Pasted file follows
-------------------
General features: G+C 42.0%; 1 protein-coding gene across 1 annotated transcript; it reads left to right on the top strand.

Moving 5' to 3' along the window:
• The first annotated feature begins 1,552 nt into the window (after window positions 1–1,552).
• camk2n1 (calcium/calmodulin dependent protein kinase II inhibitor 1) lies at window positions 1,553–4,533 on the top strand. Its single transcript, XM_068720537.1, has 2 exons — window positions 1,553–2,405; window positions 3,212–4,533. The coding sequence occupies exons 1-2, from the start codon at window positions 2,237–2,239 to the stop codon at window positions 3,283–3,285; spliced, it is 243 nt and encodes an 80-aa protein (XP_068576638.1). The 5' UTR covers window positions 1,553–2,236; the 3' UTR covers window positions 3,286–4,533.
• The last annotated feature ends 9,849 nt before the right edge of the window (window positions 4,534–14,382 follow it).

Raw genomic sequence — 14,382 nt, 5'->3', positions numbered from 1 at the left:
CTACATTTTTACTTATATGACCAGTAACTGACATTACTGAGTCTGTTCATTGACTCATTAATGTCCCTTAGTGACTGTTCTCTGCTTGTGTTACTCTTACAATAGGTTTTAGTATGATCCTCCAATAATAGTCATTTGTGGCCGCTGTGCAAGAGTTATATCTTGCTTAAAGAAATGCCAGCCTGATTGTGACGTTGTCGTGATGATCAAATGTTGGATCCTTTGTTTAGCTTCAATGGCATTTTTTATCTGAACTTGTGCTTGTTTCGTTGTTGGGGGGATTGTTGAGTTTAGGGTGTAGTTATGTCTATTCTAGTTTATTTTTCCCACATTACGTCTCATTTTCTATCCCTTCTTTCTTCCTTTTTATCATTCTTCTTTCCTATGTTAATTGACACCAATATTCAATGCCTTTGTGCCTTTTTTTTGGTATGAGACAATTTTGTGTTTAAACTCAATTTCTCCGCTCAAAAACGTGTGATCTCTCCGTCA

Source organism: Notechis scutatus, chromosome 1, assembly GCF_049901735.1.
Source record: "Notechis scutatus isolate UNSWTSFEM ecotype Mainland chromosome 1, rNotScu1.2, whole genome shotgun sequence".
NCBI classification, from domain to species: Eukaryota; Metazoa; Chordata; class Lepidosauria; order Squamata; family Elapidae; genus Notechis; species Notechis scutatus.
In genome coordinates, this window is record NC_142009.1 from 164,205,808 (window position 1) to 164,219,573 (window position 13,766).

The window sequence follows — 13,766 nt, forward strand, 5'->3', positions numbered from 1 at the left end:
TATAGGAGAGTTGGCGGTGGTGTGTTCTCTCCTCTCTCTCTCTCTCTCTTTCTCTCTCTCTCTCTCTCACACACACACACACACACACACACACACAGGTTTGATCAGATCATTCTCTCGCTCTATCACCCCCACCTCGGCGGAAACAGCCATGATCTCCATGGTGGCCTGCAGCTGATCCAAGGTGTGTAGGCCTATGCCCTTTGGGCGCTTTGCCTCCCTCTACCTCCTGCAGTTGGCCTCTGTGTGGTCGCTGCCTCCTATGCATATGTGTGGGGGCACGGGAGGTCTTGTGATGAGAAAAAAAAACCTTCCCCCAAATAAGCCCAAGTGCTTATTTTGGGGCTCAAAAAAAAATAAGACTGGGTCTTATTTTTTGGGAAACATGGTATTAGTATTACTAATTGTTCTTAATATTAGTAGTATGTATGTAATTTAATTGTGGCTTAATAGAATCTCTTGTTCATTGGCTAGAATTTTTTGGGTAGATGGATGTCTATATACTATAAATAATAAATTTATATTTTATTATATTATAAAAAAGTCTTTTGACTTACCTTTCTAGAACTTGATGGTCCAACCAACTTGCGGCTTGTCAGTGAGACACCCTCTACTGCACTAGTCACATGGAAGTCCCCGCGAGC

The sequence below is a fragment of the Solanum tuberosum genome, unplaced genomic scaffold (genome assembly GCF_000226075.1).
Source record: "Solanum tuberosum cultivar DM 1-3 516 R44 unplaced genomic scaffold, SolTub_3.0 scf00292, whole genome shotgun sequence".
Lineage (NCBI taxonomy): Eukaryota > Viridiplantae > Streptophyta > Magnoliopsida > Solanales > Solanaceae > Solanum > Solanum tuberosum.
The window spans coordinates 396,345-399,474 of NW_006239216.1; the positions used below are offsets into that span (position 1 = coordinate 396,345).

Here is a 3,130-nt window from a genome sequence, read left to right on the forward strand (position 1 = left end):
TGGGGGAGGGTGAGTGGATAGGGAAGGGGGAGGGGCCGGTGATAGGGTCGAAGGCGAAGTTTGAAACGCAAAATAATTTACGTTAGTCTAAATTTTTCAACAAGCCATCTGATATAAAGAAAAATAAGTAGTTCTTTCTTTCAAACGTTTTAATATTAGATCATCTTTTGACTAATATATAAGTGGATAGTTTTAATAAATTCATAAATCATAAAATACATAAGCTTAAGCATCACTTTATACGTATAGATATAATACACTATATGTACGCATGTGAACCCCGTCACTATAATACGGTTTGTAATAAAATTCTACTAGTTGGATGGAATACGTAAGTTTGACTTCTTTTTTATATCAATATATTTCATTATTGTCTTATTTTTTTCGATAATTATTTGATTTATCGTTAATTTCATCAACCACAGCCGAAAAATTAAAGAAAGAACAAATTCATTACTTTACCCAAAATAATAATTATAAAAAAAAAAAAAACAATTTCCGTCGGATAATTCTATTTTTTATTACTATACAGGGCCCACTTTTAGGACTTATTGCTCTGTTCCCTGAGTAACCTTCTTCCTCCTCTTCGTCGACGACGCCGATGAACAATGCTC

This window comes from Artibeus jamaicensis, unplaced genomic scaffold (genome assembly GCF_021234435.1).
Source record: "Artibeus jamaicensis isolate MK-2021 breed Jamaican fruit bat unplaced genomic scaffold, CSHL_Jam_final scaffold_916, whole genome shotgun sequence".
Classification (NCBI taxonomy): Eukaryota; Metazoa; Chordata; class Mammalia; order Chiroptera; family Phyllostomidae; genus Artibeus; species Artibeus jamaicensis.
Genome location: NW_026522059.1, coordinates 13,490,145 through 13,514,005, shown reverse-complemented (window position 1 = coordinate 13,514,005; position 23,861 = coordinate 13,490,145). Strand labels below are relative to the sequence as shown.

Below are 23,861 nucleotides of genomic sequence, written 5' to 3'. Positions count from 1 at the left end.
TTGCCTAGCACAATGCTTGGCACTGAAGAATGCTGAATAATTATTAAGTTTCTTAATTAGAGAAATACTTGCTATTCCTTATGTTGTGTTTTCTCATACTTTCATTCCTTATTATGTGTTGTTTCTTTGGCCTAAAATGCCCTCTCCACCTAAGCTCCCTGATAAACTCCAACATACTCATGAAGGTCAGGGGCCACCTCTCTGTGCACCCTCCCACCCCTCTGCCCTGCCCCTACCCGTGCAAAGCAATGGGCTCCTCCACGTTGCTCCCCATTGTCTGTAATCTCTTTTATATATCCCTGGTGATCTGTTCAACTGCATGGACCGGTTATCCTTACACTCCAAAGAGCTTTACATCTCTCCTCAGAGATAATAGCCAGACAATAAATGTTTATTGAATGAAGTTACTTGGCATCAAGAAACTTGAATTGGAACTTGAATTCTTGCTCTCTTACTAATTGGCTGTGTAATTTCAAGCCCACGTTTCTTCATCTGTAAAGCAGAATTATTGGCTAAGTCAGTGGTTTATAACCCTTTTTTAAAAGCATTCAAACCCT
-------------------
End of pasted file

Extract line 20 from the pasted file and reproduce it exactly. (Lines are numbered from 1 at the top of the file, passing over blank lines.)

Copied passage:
This window comes from Artibeus jamaicensis, unplaced genomic scaffold (genome assembly GCF_021234435.1).